UTPA students work to reduce train derailments

Students will use nano fibers in the pads between the wheel and train car

Improving railway safety is now a priority at The University of Texas - Pan American.

"One of the main things you hear about is derailments and when derailments happen, they cost millions of dollars," UTPA mechanical engineering graduate student Daniel Balsadua said.

"They can also cost lives."

The university TMs president announced the opening of Transportation for Railway Safety Center after receiving a $3 million grant from the Texas Department of Transportation.

The center is now one of 20 institutions in the entire country that focuses on this type of mechanical engineering.

"Railroads are more important than you ever dreamed they were," UTPA President Dr. Robert Nelsen said. "They can transport so much more than the simple truck we see all over the place."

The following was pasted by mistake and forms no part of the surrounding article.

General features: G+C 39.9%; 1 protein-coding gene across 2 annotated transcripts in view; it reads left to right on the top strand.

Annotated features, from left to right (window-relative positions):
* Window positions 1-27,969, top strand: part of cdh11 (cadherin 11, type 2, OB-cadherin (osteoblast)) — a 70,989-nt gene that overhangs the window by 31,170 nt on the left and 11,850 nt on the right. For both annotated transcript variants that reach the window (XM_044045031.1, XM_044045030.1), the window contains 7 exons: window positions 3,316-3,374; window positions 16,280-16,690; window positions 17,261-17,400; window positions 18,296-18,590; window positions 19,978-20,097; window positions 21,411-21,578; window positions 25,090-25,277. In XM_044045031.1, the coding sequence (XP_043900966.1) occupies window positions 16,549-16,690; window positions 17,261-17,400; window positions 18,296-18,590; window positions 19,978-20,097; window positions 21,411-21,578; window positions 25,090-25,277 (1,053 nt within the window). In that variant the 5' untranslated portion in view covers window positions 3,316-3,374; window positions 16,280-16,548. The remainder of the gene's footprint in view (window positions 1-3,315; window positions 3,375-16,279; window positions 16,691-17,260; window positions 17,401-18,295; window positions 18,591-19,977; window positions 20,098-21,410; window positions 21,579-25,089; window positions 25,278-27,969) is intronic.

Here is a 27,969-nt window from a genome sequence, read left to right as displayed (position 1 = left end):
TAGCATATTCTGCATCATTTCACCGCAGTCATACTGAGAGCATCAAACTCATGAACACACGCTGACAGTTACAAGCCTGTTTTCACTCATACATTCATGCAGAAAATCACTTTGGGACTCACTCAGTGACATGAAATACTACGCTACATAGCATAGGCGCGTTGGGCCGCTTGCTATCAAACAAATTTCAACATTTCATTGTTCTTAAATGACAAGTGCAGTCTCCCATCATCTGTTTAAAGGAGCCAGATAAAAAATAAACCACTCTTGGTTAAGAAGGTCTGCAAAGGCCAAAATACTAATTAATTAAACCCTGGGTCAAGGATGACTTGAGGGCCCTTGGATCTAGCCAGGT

Balsadua is researching nano fibers at the new center.

"I'm developing a new composite material to replace these pads," he said.

The pads he is talking about sits between wheels on a train and the train car.

Over time the weight of train cars flatten the pads and they need to be replaced.

Balsadua is using cutting edge technology to create a new material infused with nano fibers to make a pad that is more durable and can withstand the stress of a heavy load.

"We will actually reduce derailments and make the whole rail car system safer," he said.

More research on the mechanics of trains is needed to make the transport of raw materials safer.

By creating the new center, the university is now only making better train parts, they are also opening opportunities for students who are getting hands on experience in railway safety mechanics.